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Carbon Sequestration in Global Forests Under Different Carbon Price Regimes


  • Brent Sohngen and Roger Sedjo


This paper examines the potential role of carbon sequestration in forests under a range of exogenously chosen carbon price paths. The price paths were chosen to simulate several different climate change policies. The results indicate that global sequestration could range from 48Ð147 Pg C by 2105 for carbon prices ranging from $100 to more than $800 per t C by the end of the century. The timing of sequestration is found to be sensitive to the assumed carbon price path. Low initial carbon prices ($10 - $20 per t C in 2010) followed by rapid price increases, as might occur if policy makers try to stabilize future concentrations, suggest little, if any, sequestration during the next 20 years (-0.2 to 4.5 Pg C). If policy makers develop policies that support higher initial carbon prices, ranging from $75 to $100 per t C, 17 to 23 Pg C could be sequestered in forests over the next 20 years. Overall, our results indicate that forestry is not an efficient stopgap measure for long-term policy goals, but that it is instead an important long-term partner with other mitigation options.

Suggested Citation

  • Brent Sohngen and Roger Sedjo, 2006. "Carbon Sequestration in Global Forests Under Different Carbon Price Regimes," The Energy Journal, International Association for Energy Economics, vol. 0(Special I), pages 109-126.
  • Handle: RePEc:aen:journl:2006se_weyant-a06

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    References listed on IDEAS

    1. Babiker, Mustafa & Reilly, John M. & Jacoby, Henry D., 2000. "The Kyoto Protocol and developing countries," Energy Policy, Elsevier, vol. 28(8), pages 525-536, July.
    2. Paul M. Bernstein & W. David Montgomery & Thomas F. Rutherford & Gui-Fang Yang, 1999. "Effects of Restrictions on International Permit Trading: The MS-MRT Model," The Energy Journal, International Association for Energy Economics, vol. 0(Special I), pages 221-256.
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    Cited by:

    1. Aline Chiabai, 2010. "Analysis and Use of Information and Communication Tools in Economics of Climate Change," Working Papers 2009-03, BC3.
    2. Güssow, Kerstin & Proelss, Alexander & Oschlies, Andreas & Rehdanz, Katrin & Rickels, Wilfried, 2010. "Ocean iron fertilization: Why further research is needed," Marine Policy, Elsevier, vol. 34(5), pages 911-918, September.
    3. Tabeau, Andrzej & van Meijl, Hans & Overmars, Koen P. & Stehfest, Elke, 2017. "REDD policy impacts on the agri-food sector and food security," Food Policy, Elsevier, vol. 66(C), pages 73-87.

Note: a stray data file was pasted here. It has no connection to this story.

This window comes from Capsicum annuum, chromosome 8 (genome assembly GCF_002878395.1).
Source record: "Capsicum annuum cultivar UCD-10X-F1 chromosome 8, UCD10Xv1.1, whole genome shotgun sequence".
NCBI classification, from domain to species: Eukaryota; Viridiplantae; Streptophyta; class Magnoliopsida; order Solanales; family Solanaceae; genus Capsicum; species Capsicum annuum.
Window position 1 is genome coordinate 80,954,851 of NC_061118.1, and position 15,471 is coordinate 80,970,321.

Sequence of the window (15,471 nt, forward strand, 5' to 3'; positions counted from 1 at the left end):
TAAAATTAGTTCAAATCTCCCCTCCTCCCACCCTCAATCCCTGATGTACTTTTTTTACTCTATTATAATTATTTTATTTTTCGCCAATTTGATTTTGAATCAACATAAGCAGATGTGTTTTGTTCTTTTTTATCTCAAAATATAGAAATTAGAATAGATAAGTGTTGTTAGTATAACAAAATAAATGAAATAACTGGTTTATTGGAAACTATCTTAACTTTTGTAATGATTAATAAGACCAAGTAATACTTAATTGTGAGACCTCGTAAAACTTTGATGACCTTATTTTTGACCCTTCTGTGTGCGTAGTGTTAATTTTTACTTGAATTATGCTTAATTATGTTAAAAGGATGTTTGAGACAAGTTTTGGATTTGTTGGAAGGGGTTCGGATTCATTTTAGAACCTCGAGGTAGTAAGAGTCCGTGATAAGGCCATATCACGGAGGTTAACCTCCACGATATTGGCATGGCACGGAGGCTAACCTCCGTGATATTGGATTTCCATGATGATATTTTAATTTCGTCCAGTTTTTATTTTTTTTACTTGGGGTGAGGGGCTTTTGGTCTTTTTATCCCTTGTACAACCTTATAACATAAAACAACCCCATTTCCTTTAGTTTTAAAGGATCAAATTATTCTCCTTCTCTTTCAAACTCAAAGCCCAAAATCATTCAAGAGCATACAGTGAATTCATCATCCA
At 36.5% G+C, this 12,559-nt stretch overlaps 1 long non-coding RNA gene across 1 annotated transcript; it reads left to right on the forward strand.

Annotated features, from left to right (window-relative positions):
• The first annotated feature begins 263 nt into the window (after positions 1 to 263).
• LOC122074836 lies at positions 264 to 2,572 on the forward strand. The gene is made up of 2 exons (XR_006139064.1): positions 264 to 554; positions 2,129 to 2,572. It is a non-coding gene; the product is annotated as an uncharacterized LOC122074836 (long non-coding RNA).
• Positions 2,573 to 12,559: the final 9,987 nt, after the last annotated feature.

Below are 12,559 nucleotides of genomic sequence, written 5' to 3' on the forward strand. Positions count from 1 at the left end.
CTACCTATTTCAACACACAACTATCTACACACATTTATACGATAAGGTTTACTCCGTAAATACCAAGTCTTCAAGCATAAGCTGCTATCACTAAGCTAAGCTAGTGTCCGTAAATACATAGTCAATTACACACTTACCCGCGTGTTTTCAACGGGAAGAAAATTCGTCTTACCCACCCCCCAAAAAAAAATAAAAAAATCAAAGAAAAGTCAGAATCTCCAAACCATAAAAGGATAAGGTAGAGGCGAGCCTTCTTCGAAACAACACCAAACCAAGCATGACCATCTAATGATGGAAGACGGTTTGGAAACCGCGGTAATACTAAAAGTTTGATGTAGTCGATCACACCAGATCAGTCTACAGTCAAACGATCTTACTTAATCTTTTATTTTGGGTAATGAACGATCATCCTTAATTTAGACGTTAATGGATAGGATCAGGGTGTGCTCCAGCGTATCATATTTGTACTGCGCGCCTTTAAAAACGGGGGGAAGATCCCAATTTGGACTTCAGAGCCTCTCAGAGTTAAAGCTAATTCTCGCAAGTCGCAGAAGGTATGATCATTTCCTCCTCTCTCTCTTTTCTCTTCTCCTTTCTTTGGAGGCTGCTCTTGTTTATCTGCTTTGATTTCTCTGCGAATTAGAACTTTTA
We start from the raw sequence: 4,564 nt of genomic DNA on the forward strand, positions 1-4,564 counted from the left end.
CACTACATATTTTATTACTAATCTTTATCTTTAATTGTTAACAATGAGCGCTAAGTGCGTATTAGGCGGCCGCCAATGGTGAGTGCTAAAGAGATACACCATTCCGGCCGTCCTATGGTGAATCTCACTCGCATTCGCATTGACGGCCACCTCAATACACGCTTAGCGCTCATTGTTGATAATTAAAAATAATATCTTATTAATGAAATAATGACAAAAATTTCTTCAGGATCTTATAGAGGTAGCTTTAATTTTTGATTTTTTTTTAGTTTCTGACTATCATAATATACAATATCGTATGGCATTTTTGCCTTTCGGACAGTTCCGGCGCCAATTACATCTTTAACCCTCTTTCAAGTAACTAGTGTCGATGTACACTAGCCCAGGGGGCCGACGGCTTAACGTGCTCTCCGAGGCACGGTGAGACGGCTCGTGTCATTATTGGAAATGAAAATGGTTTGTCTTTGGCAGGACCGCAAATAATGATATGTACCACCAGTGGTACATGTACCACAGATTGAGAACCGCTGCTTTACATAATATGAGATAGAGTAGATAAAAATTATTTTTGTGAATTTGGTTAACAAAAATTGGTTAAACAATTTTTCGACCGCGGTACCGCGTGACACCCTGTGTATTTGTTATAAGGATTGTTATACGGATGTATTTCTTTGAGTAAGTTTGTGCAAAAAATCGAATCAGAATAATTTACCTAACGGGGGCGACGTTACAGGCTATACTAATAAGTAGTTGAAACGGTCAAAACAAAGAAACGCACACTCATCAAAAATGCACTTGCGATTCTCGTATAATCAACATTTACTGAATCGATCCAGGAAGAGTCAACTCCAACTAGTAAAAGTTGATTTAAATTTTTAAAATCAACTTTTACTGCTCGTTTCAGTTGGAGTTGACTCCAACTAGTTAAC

4. Valentina Bosetti & Ruben Lubowski & Alexander Golub & Anil Markandya, 2009. "Linking Reduced Deforestation and a Global Carbon Market: Impacts on Costs, Financial Flows, and Technological Innovation," Working Papers 2009.56, Fondazione Eni Enrico Mattei.
    5. Haim, David & Plantinga, Andrew J. & Thomann, Enrique, 2014. "The optimal time path for carbon abatement and carbon sequestration under uncertainty: The case of stochastic targeted stock," Resource and Energy Economics, Elsevier, vol. 36(1), pages 151-165.
    6. Monge, Juan J. & Bryant, Henry L. & Gan, Jianbang & Richardson, James W., 2016. "Land use and general equilibrium implications of a forest-based carbon sequestration policy in the United States," Ecological Economics, Elsevier, vol. 127(C), pages 102-120.
    7. David Walker, 2014. "The Economic Potential for Forest-Based Carbon Sequestration under Different Emissions Targets and Accounting Schemes," Working Papers 2014.02, School of Economics, La Trobe University.
    8. Wyes, Heinrich-Wilhelm & Lewandowski, Michael, 2012. "Narrowing the Gaps through Regional Cooperation Institutions and Governance Systems," ADBI Working Papers 359, Asian Development Bank Institute.
    9. Suzi Kerr & Simon Anastasiadis & Alex Olssen & William Power & Levente Tímár & Wei Zhang, 2012. "Spatial and Temporal Responses to an Emissions Trading System Covering Agriculture and Forestry: Simulation Results from New Zealand," Working Papers 12_10, Motu Economic and Public Policy Research.
    10. Sedjo, Roger A. & Sohngen, Brent, 2007. "Carbon Credits for Avoided Deforestation," Discussion Papers dp-07-47, Resources For the Future.
    11. repec:eee:foreco:v:29:y:2017:i:pb:p:78-86 is not listed on IDEAS
    12. Rose, Steven K. & Ahammad, Helal & Eickhout, Bas & Fisher, Brian & Kurosawa, Atsushi & Rao, Shilpa & Riahi, Keywan & van Vuuren, Detlef P., 2012. "Land-based mitigation in climate stabilization," Energy Economics, Elsevier, vol. 34(1), pages 365-380.
    13. Myers, Erin C., 2007. "Policies to Reduce Emissions from Deforestation and Degradation (REDD) in Tropical Forests: An Examination of the Issues Facing the Incorporation of REDD into Market-Based Climate Policies," Discussion Papers dp-07-50, Resources For the Future.
    14. Barua, Sepul K. & Uusivuori, Jussi & Kuuluvainen, Jari, 2012. "Impacts of carbon-based policy instruments and taxes on tropical deforestation," Ecological Economics, Elsevier, vol. 73(C), pages 211-219.

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    JEL classification:

    • F0 - International Economics - - General


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